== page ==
When most Americans consider the history and legacy of the women’s suffrage movement, they think of larger-than-life historical figures like Elizabeth Cady Stanton, Susan B. Anthony and Ida B. Wells, as well as momentous and impactful events like the 1848 Seneca Falls Convention. In other words, people understand the suffrage movement based on the contributions made by people who actively advocated for the expansion of voting rights to women and who believed that, as equals, women should be able to help shape the institutions and policies that shaped their own lives.
On the other hand, fewer Americans today may know much about the communities of women who did not believe that women should have the right to vote. Many today may not know that this group even existed in the first place. After all, why would women oppose the expansion of their own basic rights and privileges?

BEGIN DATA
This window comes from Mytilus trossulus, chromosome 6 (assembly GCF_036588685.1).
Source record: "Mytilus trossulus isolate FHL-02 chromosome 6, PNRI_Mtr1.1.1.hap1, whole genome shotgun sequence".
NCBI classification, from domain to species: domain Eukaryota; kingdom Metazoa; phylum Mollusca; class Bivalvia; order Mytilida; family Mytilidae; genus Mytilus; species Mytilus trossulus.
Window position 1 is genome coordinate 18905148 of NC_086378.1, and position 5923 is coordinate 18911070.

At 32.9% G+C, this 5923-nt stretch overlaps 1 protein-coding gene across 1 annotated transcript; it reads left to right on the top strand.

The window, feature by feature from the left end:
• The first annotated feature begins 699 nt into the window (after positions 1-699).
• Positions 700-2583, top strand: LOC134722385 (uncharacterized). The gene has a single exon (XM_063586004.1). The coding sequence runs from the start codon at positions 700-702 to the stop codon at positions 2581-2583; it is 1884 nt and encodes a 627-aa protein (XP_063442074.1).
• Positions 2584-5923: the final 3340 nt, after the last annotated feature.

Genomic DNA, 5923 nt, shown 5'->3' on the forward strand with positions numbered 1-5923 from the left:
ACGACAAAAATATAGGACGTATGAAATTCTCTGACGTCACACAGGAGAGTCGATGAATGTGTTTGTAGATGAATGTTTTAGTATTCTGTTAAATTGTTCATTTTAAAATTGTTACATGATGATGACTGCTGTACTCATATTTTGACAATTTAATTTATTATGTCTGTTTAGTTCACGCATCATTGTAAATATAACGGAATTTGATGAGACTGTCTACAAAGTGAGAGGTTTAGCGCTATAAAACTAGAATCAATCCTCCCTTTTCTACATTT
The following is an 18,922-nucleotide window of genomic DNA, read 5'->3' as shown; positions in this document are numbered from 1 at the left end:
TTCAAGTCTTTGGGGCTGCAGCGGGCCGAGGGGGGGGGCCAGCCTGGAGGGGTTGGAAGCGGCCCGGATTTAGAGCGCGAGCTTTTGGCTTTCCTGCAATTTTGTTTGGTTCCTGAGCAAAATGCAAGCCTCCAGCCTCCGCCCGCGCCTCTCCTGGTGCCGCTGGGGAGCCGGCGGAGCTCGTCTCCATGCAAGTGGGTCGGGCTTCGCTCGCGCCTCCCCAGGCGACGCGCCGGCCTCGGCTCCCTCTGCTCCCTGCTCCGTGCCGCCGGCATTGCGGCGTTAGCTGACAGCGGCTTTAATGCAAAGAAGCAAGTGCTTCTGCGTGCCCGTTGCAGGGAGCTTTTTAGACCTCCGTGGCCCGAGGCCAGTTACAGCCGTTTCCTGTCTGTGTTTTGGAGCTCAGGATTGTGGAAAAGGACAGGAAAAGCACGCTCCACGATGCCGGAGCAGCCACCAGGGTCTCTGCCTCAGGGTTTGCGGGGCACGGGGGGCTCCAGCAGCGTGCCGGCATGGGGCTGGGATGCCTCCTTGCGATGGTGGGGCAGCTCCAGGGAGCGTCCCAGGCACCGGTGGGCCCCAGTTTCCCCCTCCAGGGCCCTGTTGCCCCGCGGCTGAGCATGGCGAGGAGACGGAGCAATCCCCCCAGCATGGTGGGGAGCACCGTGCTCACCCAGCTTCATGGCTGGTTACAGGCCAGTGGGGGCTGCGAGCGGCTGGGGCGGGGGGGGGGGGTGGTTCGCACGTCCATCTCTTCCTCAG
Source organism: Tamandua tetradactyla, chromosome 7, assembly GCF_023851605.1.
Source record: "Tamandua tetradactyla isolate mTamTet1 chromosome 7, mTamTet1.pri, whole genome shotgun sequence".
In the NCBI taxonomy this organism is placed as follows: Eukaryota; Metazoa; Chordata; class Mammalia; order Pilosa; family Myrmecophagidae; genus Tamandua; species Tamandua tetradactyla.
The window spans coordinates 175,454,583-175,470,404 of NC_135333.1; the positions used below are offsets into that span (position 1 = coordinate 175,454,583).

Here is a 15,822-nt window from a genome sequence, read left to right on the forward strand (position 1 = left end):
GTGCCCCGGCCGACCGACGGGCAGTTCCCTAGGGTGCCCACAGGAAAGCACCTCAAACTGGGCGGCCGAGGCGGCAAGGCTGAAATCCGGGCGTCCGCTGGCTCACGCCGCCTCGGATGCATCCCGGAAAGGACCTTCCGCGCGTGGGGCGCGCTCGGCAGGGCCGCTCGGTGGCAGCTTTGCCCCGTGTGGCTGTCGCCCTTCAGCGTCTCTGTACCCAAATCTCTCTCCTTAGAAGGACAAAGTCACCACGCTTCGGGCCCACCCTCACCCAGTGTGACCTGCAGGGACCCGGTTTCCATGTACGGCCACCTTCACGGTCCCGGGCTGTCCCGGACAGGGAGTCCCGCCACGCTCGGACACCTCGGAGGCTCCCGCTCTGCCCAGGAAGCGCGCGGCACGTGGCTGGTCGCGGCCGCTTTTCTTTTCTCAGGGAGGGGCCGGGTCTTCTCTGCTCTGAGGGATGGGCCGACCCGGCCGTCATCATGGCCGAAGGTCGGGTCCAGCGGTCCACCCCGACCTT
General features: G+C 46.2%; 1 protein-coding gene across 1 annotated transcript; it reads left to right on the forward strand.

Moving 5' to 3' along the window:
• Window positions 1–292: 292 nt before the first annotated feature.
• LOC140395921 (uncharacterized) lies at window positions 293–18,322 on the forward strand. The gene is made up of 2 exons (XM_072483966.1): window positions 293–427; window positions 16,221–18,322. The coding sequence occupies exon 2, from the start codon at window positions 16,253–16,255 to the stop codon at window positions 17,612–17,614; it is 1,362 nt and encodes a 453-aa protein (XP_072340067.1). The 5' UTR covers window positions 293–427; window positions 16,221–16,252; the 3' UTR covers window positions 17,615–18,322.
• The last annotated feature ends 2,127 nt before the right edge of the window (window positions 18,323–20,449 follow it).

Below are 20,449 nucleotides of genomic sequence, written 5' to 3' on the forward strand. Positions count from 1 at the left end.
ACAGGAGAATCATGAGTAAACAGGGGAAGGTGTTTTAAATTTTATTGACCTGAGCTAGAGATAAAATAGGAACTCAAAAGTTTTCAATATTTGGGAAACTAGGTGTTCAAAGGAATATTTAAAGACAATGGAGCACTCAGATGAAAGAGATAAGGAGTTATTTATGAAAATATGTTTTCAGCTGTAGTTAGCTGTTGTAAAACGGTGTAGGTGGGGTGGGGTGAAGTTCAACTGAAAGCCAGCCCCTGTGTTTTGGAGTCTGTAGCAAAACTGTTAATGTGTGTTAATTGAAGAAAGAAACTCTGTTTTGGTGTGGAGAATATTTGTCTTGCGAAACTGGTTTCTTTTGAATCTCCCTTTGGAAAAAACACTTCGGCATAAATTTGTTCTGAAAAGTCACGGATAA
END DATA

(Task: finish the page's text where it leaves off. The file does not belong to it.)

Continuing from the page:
Typically made up of women from more privileged social and economic backgrounds, the communities of women who opposed suffrage were called several different names, including “anti-suffragettes,” “antis” and “remonstrants.” One of the anti-suffrage groups who helped popularize the term “remonstrant” was the Massachusetts Association Opposed to the Further Extension of Suffrage to Women.Continue reading